Twilio Now Live on Six Continents with Addition of 20 More Countries
SAN FRANCISCO, Oct. 17, 2012 /PRNewswire/ — At the second annual TwilioCon conference in San Francisco, Twilio (http://www.twilio.com) today announced that their communications API platform has passed the milestone of being available on six continents, with the newly announced countries of Australia, Brazil, Japan, South Africa and more. In addition, the San Francisco based company released details on their unique approach to delivering Global Low Latency (GLL) and quality service by employing geographically strategic data centers and intelligent routing, and establishing strong global carrier relationships. The complete list of countries which Twilio supports can be found at http://www.twilio.com/international.
“In 2012, we set out to make Twilio a single API with global reach,” said Jeff Lawson, CEO and co-founder of Twilio. “Now that we are on six continents, developers and their companies can reach their customers around the globe. As we continue our expansion efforts, we can’t wait to see what developers everywhere around the globe will build.”
“We’ve taken a very ambitious yet deliberate approach to expansion,” said Lisa Weitekamp, associate product manager at Twilio. “We have established strong relationships with providers around the world to provide the highest quality possible. Before launching in each country, we do extensive investigation on local regulations and restrictions, and we make sure that we have a process that makes it easy for our customers to build incredible apps and services, regardless of their country.”
Telecom has traditionally been geo-politically bounded, but Twilio’s virtualized global network crosses traditional boundaries. Developers are now able to buy local phone numbers in forty countries, all using the same Twilio API. This eliminates the burden of customers having to individually manage country by country carrier relationships.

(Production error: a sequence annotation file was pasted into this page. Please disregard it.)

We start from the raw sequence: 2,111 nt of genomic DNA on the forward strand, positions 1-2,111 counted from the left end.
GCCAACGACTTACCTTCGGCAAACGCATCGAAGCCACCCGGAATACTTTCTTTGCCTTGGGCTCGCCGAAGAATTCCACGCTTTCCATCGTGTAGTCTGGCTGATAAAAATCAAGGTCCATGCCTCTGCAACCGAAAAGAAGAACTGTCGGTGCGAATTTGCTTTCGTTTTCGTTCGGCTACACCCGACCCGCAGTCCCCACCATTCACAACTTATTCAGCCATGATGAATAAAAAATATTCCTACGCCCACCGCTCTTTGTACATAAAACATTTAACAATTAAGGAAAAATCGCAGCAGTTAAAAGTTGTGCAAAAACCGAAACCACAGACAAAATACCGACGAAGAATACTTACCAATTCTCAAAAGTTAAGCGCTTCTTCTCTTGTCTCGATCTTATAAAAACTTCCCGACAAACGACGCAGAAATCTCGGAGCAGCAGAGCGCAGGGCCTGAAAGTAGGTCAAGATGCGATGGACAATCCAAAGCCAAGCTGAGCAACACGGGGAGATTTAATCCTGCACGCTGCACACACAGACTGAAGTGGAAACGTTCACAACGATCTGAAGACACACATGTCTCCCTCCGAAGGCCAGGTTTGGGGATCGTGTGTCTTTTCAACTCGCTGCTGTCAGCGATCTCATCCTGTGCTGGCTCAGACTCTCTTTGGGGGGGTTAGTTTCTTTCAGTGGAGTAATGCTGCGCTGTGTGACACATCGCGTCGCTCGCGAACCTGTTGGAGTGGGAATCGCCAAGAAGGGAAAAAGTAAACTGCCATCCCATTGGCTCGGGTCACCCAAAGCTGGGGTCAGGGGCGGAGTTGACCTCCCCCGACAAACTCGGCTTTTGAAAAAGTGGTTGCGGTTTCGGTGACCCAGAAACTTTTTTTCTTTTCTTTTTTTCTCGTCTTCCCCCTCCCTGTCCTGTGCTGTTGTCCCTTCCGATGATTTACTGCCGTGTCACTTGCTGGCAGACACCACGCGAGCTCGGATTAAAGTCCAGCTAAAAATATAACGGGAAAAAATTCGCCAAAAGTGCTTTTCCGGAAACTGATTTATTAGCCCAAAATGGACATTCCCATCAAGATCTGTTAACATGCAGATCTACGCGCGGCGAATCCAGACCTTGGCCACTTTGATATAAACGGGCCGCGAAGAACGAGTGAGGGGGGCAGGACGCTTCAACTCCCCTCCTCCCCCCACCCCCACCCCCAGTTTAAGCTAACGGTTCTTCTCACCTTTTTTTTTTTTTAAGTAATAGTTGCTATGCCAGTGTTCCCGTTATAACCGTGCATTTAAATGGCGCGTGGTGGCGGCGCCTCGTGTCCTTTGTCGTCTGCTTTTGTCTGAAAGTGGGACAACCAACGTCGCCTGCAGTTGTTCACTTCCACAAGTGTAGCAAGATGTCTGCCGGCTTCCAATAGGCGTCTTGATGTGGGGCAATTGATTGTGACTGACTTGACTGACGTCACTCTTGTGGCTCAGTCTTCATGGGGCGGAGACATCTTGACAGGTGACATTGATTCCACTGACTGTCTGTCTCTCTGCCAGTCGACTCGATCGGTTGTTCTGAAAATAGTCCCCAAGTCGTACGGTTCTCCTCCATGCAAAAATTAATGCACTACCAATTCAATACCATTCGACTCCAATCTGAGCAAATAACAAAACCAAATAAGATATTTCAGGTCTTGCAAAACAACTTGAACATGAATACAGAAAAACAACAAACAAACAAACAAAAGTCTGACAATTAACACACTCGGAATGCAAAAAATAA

On-demand local car service Uber uses Twilio to let drivers notify customers through SMS. “As we grow our business in new cities, there are a lot of details to consider,” said Mina Radhakrishnan, product manager at Uber. “The idea that we can expand to new geographies and know that our Twilio code will just work, and that we can easily get local numbers–it’s just one less thing to worry about.”
“As a young company building our product on top of Twilio, it’s nice to know that geographical expansion is ready when we are,” said Jonas Huckestein, founder of HipDial. “We can write the code once, and then expanding in additional countries is trivial–we don’t have to deal with new carriers or rewrite any code.”
Twilio’s approach to intelligently routing calls through a globally distributed network of datacenters significantly reduces latency, and offers a superior experience for the end-user.
“Striking carrier deals and deploying infrastructure around the globe was a significant undertaking,” said Thomas Schiavone, director of product management at Twilio. “But we knew we’d be measured by our call quality and this is the only way to ensure the best experience for our customers around the world.”
Twilio continues its goal to deliver one API with global reach. In July, the company announced outbound SMS to over 200 countries, and support for a variety of languages, such as Arabic, Chinese, Japanese, Greek, Russian and dozens more.
To learn more about Twilio’s international offerings, visit http://www.twilio.com/international
Twilio (www.twilio.com), the cloud communications company, is reinventing telecom by merging the worlds of cloud computing, web services and telecommunications. Twilio provides a telephony infrastructure web service in the cloud, allowing web developers to integrate phone calls, text messages and IP voice communications into their web, mobile and traditional phone applications. The company is privately held and is headquartered in San Francisco, California.